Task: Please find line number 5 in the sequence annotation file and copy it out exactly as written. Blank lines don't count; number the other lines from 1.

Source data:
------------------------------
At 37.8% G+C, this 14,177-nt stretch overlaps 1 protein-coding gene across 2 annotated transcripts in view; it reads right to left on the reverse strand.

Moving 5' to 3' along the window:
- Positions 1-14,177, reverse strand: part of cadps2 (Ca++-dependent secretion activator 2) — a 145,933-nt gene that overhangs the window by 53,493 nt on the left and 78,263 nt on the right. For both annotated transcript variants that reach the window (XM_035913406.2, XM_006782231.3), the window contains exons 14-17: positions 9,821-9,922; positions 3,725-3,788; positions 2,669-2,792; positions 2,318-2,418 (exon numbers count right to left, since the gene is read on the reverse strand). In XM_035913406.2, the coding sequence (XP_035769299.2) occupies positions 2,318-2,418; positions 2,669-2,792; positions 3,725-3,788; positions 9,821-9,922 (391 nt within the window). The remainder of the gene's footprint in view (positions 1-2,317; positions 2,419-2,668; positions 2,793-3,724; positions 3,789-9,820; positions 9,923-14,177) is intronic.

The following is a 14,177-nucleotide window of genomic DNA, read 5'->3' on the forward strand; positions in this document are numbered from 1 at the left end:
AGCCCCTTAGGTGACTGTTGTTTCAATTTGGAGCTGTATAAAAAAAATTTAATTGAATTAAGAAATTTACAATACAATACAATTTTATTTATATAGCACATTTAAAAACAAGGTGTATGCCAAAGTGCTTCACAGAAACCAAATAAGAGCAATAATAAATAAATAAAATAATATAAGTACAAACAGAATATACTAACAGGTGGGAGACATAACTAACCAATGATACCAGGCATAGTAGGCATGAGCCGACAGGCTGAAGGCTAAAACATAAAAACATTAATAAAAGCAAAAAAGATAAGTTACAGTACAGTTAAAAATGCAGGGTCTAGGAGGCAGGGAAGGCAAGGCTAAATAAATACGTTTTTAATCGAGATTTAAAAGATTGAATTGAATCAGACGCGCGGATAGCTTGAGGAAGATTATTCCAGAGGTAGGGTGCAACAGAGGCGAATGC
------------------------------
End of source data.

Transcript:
AGCCCCTTAGGTGACTGTTGTTTCAATTTGGAGCTGTATAAAAAAAATTTAATTGAATTAAGAAATTTACAATACAATACAATTTTATTTATATAGCACATTTAAAAACAAGGTGTATGCCAAAGTGCTTCACAGAAACCAAATAAGAGCAATAATAAATAAATAAAATAATATAAGTACAAACAGAATATACTAACAGGTGGGAGACATAACTAACCAATGATACCAGGCATAGTAGGCATGAGCCGACAGGCTGAAGGCTAAAACATAAAAACATTAATAAAAGCAAAAAAGATAAGTTACAGTACAGTTAAAAATGCAGGGTCTAGGAGGCAGGGAAGGCAAGGCTAAATAAATACGTTTTTAATCGAGATTTAAAAGATTGAATTGAATCAGACGCGCGGATAGCTTGAGGAAGATTATTCCAGAGGTAGGGTGCAACAGAGGCGAATGC